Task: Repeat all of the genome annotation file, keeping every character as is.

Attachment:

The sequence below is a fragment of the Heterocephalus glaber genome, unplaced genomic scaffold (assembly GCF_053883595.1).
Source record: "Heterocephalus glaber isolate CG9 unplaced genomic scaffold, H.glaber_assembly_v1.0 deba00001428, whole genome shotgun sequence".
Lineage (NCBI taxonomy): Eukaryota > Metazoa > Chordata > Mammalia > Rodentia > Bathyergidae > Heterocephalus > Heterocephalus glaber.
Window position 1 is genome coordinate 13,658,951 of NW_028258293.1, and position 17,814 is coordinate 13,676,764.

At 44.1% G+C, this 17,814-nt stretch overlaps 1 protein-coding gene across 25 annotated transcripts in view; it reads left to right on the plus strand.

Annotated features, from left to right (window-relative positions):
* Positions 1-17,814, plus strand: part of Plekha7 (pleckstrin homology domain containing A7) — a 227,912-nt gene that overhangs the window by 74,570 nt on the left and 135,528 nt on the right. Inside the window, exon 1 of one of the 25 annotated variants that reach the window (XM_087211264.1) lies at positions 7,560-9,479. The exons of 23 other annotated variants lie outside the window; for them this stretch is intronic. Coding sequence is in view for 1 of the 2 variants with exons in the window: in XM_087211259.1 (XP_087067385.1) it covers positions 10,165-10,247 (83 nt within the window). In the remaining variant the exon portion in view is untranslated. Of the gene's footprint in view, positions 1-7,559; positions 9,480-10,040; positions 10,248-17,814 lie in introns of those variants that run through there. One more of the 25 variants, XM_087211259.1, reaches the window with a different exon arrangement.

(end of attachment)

The sequence below is a fragment of the Heterocephalus glaber genome, unplaced genomic scaffold (assembly GCF_053883595.1).
Source record: "Heterocephalus glaber isolate CG9 unplaced genomic scaffold, H.glaber_assembly_v1.0 deba00001428, whole genome shotgun sequence".
Lineage (NCBI taxonomy): Eukaryota > Metazoa > Chordata > Mammalia > Rodentia > Bathyergidae > Heterocephalus > Heterocephalus glaber.
Window position 1 is genome coordinate 13,658,951 of NW_028258293.1, and position 17,814 is coordinate 13,676,764.

At 44.1% G+C, this 17,814-nt stretch overlaps 1 protein-coding gene across 25 annotated transcripts in view; it reads left to right on the plus strand.

Annotated features, from left to right (window-relative positions):
* Positions 1-17,814, plus strand: part of Plekha7 (pleckstrin homology domain containing A7) — a 227,912-nt gene that overhangs the window by 74,570 nt on the left and 135,528 nt on the right. Inside the window, exon 1 of one of the 25 annotated variants that reach the window (XM_087211264.1) lies at positions 7,560-9,479. The exons of 23 other annotated variants lie outside the window; for them this stretch is intronic. Coding sequence is in view for 1 of the 2 variants with exons in the window: in XM_087211259.1 (XP_087067385.1) it covers positions 10,165-10,247 (83 nt within the window). In the remaining variant the exon portion in view is untranslated. Of the gene's footprint in view, positions 1-7,559; positions 9,480-10,040; positions 10,248-17,814 lie in introns of those variants that run through there. One more of the 25 variants, XM_087211259.1, reaches the window with a different exon arrangement.